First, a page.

The GOP’s Diploma Divide Hits Fox News

Fox News has always been more trusted among Republicans with a degree than those without, but that’s no longer the case
Net trust* of Fox News
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*Net trust is the share of respondents who trust a brand to do the right thing minus the share who do not.
Morning Consult Brand Intelligence
April 01, 2024 at 5:00 am UTC

Educational polarization has changed the Republican Party over the past decade, and now the downstream effects of that churn have come to Fox News’ audience.

The network has long been more trusted among Republicans who have a college education than those who do not, but that is no longer the case. The first quarter of 2024 marks the first time in Morning Consult Brand Intelligence tracking that Republicans without a college degree are more likely to say they trust Fox News than college-educated Republicans. 

This inversion along the so-called diploma divide came as former President Donald Trump — fueled by support from these Republicans, who make up an increasingly dominant share of the GOP electorate — effectively clinched his third Republican presidential nomination in eight years. Trump handily defeated former South Carolina Gov. Nikki Haley, who ran strongest among GOP primary voters with at least a four-year degree. This victory came after Fox News saw drops in its net trust following three key events: 1) The fallout from the 2020 election, 2) the related Dominion defamation settlement and 3) host Tucker Carlson’s firing. 

While Fox News’ decision in 2020 to project Trump’s loss in the battleground state of Arizona on election night caused more reputational damage among Republicans without a college degree, the aftermath of the Dominion settlement left a bigger mark with college-educated Republicans, eliminating the longstanding trust gap between the two groups.

For the First Time, Non-College Republicans Are More Likely to Use Fox News

Share of weekly users of Fox News
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Morning Consult Brand Intelligence

Trust in a network does not necessarily equal viewership, or in the parlance of our Brand Intelligence platform, “usage.” But in this case, educational polarization among Republicans is also having an impact on the latter.

In another first from Q1 2024, Republicans without a college degree are more likely than those with a higher level of educational attainment to say they use Fox News at least once a week. 

What it means

Fox News, like much of the Republican establishment, has tried to move on from Trump since 2020. Non-college-educated Republicans have made clear that he’s not going anywhere if they have anything to do with it. And while that’s certainly not harming Fox News’ ratings, the fallout from 2020, which ultimately resulted in a $787.5 million settlement paid to Dominion, has affected its bottom line.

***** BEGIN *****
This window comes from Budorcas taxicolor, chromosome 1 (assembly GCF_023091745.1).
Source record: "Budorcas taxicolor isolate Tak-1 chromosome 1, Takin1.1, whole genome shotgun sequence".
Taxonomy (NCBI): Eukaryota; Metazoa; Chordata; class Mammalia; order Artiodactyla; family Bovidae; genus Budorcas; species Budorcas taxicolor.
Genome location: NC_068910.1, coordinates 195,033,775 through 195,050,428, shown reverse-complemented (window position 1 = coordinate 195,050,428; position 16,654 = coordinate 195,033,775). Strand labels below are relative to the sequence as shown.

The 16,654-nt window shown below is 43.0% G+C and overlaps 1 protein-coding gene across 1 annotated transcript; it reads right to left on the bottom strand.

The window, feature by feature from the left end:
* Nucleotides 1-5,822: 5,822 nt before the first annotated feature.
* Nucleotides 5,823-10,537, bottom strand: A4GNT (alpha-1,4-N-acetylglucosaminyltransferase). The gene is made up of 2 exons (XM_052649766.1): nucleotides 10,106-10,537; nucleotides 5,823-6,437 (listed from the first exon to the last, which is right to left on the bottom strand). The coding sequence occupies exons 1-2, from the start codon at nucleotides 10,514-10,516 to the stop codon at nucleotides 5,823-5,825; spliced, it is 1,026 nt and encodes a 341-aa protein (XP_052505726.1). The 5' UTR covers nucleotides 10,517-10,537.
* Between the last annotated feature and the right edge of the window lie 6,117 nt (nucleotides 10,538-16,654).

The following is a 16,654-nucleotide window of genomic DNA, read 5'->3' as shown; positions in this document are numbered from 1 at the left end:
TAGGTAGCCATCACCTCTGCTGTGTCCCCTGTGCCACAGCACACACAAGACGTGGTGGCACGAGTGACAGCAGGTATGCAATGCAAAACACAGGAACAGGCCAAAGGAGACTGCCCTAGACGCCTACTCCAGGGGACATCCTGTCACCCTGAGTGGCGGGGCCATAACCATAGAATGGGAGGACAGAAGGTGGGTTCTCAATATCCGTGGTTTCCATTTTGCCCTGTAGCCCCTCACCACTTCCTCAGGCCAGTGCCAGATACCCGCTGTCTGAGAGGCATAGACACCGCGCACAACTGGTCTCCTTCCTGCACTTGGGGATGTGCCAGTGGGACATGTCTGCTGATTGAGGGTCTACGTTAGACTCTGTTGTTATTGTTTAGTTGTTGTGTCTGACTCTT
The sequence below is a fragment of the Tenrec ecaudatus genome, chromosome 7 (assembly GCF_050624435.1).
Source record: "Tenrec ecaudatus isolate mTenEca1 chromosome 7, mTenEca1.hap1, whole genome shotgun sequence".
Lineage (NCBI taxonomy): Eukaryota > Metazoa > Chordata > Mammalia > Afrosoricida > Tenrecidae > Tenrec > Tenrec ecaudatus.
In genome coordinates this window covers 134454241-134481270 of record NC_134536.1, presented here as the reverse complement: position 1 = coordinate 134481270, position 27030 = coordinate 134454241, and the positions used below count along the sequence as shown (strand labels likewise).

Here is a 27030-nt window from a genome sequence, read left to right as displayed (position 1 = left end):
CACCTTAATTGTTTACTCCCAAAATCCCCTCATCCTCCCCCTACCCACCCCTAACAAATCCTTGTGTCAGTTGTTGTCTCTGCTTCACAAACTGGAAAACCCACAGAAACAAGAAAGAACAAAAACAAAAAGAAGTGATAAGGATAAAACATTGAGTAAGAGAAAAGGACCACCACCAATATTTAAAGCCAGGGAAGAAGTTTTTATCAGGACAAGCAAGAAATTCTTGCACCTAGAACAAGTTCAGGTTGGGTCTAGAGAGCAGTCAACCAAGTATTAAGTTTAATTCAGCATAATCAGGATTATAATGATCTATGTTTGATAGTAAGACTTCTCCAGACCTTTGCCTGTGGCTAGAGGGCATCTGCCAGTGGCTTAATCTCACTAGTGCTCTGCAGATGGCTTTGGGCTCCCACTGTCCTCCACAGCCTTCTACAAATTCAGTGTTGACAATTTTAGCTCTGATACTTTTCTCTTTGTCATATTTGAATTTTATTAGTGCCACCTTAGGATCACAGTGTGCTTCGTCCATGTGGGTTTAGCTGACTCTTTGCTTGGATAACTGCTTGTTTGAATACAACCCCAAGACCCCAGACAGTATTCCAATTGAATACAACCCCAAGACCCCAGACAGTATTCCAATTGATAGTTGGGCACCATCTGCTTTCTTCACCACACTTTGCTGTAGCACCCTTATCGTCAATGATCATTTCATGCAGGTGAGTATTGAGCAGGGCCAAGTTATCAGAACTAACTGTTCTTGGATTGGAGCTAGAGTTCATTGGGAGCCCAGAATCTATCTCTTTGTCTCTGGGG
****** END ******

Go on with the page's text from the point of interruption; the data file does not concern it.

If Fox News is increasingly beholden to these non-college-educated Republicans for its viewer base, it could find itself in a similar position as it did in late 2020, when it had to choose between telling its viewers the truth or what they wanted to hear.

A headshot photograph of Joanna Piacenza
Joanna Piacenza
Head of Industry Analysis

Joanna Piacenza leads Industry Analysis at Morning Consult. Prior to joining Morning Consult, she was an editor at the Public Religion Research Institute, conducting research at the intersection of religion, culture and public policy. Joanna graduated from the University of Wisconsin-Madison with a bachelor’s degree in journalism and mass communications and holds a master’s degree in religious studies from the University of Colorado Boulder. For speaking opportunities and booking requests, please email [email protected].

A headshot photograph of Cameron Easley
Cameron Easley
Lead U.S. Politics Analyst

Cameron Easley is Morning Consult’s lead analyst for U.S. politics. Prior to moving into his current role, he led Morning Consult's editorial coverage of U.S. politics and elections from 2016 through 2022. Cameron joined Morning Consult from Roll Call, where he was managing editor. He graduated from the University of North Carolina at Chapel Hill. Follow him on Twitter @cameron_easley. Interested in connecting with Cameron to discuss his analysis or for a media engagement or speaking opportunity? Email [email protected].

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